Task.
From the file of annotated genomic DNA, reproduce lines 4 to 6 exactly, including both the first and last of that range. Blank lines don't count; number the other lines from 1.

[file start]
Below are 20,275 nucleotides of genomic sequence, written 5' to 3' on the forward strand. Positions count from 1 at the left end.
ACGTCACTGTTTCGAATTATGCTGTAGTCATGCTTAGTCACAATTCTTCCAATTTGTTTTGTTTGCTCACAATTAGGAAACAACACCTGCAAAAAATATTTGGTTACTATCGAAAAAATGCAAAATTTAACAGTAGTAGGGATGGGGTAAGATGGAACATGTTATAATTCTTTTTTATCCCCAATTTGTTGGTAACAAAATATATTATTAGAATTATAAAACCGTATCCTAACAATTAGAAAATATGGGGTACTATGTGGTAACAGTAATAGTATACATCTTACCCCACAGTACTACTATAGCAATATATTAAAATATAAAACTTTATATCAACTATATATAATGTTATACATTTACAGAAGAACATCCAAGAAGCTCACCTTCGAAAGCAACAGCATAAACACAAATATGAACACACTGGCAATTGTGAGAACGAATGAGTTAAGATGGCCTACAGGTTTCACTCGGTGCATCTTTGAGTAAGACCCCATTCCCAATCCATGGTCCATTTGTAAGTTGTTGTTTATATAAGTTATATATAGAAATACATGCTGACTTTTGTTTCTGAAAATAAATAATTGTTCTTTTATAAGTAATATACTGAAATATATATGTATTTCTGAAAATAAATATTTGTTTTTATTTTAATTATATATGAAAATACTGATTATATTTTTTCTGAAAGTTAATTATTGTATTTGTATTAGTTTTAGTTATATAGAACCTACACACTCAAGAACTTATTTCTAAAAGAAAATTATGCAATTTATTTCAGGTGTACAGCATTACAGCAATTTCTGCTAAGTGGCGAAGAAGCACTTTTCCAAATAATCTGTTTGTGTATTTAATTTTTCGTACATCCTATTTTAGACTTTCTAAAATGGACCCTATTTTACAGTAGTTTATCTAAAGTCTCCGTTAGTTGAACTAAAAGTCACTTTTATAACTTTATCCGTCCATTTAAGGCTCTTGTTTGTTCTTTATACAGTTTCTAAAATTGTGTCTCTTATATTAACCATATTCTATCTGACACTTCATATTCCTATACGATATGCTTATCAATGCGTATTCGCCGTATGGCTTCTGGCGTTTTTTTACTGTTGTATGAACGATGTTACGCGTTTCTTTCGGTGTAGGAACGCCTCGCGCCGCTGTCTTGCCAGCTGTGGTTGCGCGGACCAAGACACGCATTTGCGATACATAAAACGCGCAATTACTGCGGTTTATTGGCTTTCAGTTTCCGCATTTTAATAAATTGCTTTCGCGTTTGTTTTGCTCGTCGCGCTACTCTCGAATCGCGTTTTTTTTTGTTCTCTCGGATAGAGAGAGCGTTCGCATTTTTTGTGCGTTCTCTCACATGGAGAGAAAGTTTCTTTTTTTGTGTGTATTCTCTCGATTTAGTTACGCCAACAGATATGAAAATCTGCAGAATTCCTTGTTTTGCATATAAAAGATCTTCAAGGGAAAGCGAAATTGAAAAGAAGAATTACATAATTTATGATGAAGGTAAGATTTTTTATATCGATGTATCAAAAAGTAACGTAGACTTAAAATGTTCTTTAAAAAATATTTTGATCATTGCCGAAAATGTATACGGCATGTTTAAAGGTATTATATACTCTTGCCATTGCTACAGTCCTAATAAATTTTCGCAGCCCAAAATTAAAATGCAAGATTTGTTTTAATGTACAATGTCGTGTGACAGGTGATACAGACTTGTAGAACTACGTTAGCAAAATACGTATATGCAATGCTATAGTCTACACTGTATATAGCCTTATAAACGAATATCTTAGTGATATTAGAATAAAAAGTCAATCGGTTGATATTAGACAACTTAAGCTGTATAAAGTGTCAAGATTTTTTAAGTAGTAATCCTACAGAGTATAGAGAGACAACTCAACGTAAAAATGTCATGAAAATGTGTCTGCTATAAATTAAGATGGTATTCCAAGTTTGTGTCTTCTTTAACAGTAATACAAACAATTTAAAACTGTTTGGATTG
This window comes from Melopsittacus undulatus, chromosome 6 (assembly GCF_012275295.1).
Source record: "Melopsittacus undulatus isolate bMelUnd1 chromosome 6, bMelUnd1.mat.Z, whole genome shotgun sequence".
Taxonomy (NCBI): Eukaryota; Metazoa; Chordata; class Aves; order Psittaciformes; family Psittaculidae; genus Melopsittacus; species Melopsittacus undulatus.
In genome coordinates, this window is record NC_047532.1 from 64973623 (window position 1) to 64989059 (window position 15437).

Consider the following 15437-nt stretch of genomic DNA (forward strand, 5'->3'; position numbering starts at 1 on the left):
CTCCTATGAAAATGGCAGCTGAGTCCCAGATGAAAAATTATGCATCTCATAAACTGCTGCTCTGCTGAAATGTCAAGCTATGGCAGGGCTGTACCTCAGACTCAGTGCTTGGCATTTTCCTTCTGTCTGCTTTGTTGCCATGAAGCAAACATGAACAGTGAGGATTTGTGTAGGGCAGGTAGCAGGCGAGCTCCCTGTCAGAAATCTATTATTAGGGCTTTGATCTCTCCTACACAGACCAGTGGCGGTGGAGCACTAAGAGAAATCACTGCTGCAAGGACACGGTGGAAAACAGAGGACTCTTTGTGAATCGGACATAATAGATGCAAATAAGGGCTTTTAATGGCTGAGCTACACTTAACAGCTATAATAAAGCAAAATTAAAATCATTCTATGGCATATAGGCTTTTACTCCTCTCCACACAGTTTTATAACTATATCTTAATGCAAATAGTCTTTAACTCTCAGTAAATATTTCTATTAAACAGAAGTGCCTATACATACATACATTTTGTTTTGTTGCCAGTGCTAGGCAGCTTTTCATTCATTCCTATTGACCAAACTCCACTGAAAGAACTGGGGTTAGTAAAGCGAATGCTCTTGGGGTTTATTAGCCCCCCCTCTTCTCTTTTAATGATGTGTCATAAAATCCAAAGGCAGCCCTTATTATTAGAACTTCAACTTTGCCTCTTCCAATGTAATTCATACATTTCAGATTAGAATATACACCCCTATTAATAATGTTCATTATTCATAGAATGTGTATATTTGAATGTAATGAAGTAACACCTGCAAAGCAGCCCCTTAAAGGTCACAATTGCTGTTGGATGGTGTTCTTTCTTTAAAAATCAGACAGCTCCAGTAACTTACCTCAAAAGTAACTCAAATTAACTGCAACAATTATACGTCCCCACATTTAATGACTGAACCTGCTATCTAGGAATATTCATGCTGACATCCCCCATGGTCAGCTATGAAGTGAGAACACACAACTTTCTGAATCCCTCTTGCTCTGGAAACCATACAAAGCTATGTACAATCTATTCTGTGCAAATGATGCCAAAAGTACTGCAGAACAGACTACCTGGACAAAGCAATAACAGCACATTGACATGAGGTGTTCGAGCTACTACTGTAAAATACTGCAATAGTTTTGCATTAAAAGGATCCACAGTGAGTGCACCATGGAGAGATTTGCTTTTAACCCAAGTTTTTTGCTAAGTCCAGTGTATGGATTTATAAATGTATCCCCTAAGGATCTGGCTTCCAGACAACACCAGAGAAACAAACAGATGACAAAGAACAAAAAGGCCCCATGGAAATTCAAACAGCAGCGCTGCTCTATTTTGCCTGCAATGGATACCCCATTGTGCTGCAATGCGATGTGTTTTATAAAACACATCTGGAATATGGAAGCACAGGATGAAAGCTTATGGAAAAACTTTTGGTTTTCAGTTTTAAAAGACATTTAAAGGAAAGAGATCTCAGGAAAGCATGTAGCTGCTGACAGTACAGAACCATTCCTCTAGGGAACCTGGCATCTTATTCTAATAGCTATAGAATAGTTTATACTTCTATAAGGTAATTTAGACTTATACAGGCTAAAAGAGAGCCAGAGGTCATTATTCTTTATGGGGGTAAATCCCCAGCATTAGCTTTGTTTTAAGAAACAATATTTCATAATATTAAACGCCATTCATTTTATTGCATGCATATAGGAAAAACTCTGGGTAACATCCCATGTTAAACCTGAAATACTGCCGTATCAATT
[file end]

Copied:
Source record: "Melopsittacus undulatus isolate bMelUnd1 chromosome 6, bMelUnd1.mat.Z, whole genome shotgun sequence".
Taxonomy (NCBI): Eukaryota; Metazoa; Chordata; class Aves; order Psittaciformes; family Psittaculidae; genus Melopsittacus; species Melopsittacus undulatus.
In genome coordinates, this window is record NC_047532.1 from 64973623 (window position 1) to 64989059 (window position 15437).